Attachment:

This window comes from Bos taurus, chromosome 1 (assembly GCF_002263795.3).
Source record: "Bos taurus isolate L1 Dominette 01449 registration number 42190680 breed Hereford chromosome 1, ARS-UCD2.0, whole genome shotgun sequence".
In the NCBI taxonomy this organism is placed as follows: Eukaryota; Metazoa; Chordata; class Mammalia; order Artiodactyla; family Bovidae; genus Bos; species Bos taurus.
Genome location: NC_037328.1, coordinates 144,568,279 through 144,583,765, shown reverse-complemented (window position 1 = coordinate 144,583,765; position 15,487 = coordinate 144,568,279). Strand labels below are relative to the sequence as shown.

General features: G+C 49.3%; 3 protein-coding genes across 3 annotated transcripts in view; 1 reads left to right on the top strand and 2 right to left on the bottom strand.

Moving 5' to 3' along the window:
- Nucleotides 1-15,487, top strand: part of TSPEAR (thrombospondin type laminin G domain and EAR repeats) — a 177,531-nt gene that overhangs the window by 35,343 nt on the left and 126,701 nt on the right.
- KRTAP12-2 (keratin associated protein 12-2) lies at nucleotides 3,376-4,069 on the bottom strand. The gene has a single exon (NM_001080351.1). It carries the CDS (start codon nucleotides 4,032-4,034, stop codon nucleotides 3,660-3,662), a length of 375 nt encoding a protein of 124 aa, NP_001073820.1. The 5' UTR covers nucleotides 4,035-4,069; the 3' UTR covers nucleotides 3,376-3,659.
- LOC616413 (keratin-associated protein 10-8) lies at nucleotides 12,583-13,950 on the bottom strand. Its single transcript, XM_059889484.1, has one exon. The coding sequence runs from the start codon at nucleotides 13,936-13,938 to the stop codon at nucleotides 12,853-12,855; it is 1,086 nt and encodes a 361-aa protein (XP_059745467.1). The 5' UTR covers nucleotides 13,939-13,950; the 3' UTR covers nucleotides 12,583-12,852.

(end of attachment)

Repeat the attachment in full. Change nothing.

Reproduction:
This window comes from Bos taurus, chromosome 1 (assembly GCF_002263795.3).
Source record: "Bos taurus isolate L1 Dominette 01449 registration number 42190680 breed Hereford chromosome 1, ARS-UCD2.0, whole genome shotgun sequence".
In the NCBI taxonomy this organism is placed as follows: Eukaryota; Metazoa; Chordata; class Mammalia; order Artiodactyla; family Bovidae; genus Bos; species Bos taurus.
Genome location: NC_037328.1, coordinates 144,568,279 through 144,583,765, shown reverse-complemented (window position 1 = coordinate 144,583,765; position 15,487 = coordinate 144,568,279). Strand labels below are relative to the sequence as shown.

General features: G+C 49.3%; 3 protein-coding genes across 3 annotated transcripts in view; 1 reads left to right on the top strand and 2 right to left on the bottom strand.

Moving 5' to 3' along the window:
- Nucleotides 1-15,487, top strand: part of TSPEAR (thrombospondin type laminin G domain and EAR repeats) — a 177,531-nt gene that overhangs the window by 35,343 nt on the left and 126,701 nt on the right.
- KRTAP12-2 (keratin associated protein 12-2) lies at nucleotides 3,376-4,069 on the bottom strand. The gene has a single exon (NM_001080351.1). It carries the CDS (start codon nucleotides 4,032-4,034, stop codon nucleotides 3,660-3,662), a length of 375 nt encoding a protein of 124 aa, NP_001073820.1. The 5' UTR covers nucleotides 4,035-4,069; the 3' UTR covers nucleotides 3,376-3,659.
- LOC616413 (keratin-associated protein 10-8) lies at nucleotides 12,583-13,950 on the bottom strand. Its single transcript, XM_059889484.1, has one exon. The coding sequence runs from the start codon at nucleotides 13,936-13,938 to the stop codon at nucleotides 12,853-12,855; it is 1,086 nt and encodes a 361-aa protein (XP_059745467.1). The 5' UTR covers nucleotides 13,939-13,950; the 3' UTR covers nucleotides 12,583-12,852.